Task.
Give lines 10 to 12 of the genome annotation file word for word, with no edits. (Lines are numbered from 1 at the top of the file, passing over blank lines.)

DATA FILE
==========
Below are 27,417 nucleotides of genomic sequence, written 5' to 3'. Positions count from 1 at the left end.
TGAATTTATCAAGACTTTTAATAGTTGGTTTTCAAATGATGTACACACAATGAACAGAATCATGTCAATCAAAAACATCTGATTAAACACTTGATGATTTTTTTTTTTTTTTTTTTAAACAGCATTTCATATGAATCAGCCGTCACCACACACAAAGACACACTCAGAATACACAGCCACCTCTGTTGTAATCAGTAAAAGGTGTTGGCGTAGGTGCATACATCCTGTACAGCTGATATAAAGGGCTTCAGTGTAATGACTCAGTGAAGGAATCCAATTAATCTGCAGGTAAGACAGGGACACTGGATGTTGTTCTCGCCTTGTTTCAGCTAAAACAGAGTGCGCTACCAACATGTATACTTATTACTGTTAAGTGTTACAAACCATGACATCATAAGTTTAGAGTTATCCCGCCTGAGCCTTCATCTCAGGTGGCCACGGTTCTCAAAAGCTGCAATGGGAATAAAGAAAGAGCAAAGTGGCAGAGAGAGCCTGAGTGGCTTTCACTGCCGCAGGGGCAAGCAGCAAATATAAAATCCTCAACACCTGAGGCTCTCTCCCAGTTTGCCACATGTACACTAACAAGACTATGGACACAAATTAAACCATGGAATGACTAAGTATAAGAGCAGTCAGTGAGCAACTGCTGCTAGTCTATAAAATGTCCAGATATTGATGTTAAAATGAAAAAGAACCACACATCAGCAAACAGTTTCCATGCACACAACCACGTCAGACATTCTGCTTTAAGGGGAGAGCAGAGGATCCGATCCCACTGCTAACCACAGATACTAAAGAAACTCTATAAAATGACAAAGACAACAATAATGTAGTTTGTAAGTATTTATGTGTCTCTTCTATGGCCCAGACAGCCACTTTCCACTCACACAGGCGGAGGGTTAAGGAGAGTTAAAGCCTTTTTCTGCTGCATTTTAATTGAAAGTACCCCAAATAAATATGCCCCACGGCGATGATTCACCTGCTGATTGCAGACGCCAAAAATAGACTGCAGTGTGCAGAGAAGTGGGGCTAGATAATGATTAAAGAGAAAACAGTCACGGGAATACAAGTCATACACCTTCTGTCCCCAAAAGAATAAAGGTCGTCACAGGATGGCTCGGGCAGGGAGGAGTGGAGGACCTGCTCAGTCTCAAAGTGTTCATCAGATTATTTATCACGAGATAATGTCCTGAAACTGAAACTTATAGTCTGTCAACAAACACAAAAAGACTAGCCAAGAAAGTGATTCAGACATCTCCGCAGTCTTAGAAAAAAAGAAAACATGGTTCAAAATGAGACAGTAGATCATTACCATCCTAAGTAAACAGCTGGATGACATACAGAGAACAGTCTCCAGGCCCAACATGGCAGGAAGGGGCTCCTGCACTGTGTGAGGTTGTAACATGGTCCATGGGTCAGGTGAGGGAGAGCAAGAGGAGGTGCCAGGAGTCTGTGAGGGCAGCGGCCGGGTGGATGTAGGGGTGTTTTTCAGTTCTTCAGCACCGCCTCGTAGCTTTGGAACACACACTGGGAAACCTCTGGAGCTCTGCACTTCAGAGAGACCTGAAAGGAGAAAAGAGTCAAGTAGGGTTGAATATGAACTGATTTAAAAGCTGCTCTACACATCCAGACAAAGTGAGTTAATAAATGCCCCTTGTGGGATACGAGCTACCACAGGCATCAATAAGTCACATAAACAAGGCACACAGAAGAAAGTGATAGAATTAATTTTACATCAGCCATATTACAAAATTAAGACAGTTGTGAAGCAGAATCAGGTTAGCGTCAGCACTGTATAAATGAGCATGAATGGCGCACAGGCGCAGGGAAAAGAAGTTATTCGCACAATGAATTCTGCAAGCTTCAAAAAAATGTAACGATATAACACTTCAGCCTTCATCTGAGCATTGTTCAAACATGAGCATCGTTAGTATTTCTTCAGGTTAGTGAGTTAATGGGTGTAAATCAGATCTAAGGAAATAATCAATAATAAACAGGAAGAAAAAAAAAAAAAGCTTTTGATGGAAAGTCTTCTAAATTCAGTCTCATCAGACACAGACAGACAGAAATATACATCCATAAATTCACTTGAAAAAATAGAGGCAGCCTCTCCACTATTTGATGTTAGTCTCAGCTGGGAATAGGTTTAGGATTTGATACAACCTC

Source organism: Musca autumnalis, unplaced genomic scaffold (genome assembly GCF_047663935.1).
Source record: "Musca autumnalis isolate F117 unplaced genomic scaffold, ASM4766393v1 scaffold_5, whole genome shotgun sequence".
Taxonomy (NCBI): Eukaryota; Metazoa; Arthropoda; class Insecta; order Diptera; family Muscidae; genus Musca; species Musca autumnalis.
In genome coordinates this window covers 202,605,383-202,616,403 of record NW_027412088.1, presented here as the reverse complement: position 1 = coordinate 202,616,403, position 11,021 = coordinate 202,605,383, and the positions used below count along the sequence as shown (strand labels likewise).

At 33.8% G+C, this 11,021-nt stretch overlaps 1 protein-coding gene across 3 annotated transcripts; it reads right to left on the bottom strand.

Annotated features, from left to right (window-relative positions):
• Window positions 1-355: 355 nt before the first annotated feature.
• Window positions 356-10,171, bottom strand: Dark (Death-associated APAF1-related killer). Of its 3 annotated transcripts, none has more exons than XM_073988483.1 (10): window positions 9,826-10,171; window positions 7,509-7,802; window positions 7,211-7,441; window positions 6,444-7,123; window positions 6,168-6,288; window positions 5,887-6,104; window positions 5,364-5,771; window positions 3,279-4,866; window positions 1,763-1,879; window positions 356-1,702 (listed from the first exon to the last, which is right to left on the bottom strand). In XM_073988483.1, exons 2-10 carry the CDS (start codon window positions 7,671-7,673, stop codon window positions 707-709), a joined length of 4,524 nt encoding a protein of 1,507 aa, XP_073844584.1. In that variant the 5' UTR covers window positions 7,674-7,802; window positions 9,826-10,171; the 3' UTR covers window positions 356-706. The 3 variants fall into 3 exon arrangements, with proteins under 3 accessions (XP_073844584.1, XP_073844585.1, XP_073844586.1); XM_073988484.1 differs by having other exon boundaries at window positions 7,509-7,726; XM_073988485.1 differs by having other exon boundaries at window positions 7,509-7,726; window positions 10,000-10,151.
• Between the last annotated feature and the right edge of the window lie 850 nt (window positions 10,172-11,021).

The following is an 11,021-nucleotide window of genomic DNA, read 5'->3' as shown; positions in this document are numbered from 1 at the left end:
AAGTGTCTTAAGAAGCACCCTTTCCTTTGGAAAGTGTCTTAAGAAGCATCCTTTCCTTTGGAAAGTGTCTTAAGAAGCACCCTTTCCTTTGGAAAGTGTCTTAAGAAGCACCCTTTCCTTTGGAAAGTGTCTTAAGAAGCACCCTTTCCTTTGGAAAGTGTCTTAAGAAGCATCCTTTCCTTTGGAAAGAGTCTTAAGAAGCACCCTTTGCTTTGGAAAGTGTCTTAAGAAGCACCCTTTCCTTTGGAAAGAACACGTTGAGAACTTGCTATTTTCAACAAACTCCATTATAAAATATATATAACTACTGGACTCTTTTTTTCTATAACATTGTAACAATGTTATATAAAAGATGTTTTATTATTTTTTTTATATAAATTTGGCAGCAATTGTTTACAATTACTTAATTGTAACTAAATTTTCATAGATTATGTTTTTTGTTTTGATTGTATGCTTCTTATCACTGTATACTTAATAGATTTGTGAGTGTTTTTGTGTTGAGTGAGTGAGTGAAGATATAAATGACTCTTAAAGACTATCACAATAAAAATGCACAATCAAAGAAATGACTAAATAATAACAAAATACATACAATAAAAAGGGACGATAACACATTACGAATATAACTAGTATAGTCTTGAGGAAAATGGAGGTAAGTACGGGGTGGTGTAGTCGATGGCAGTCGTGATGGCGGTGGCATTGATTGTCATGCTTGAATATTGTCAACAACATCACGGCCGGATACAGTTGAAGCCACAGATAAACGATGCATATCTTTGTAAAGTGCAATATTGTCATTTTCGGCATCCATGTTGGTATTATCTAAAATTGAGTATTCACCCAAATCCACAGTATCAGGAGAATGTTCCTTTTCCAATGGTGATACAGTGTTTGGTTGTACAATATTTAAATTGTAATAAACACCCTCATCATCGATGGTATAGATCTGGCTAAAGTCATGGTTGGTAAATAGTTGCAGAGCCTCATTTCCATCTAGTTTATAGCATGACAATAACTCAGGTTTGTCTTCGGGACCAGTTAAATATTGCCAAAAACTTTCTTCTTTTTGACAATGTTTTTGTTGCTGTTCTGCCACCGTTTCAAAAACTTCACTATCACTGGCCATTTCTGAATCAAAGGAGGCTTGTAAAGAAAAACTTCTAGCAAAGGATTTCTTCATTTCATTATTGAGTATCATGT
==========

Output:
• Window positions 356-10,171, bottom strand: Dark (Death-associated APAF1-related killer). Of its 3 annotated transcripts, none has more exons than XM_073988483.1 (10): window positions 9,826-10,171; window positions 7,509-7,802; window positions 7,211-7,441; window positions 6,444-7,123; window positions 6,168-6,288; window positions 5,887-6,104; window positions 5,364-5,771; window positions 3,279-4,866; window positions 1,763-1,879; window positions 356-1,702 (listed from the first exon to the last, which is right to left on the bottom strand). In XM_073988483.1, exons 2-10 carry the CDS (start codon window positions 7,671-7,673, stop codon window positions 707-709), a joined length of 4,524 nt encoding a protein of 1,507 aa, XP_073844584.1. In that variant the 5' UTR covers window positions 7,674-7,802; window positions 9,826-10,171; the 3' UTR covers window positions 356-706. The 3 variants fall into 3 exon arrangements, with proteins under 3 accessions (XP_073844584.1, XP_073844585.1, XP_073844586.1); XM_073988484.1 differs by having other exon boundaries at window positions 7,509-7,726; XM_073988485.1 differs by having other exon boundaries at window positions 7,509-7,726; window positions 10,000-10,151.
• Between the last annotated feature and the right edge of the window lie 850 nt (window positions 10,172-11,021).

The following is an 11,021-nucleotide window of genomic DNA, read 5'->3' as shown; positions in this document are numbered from 1 at the left end: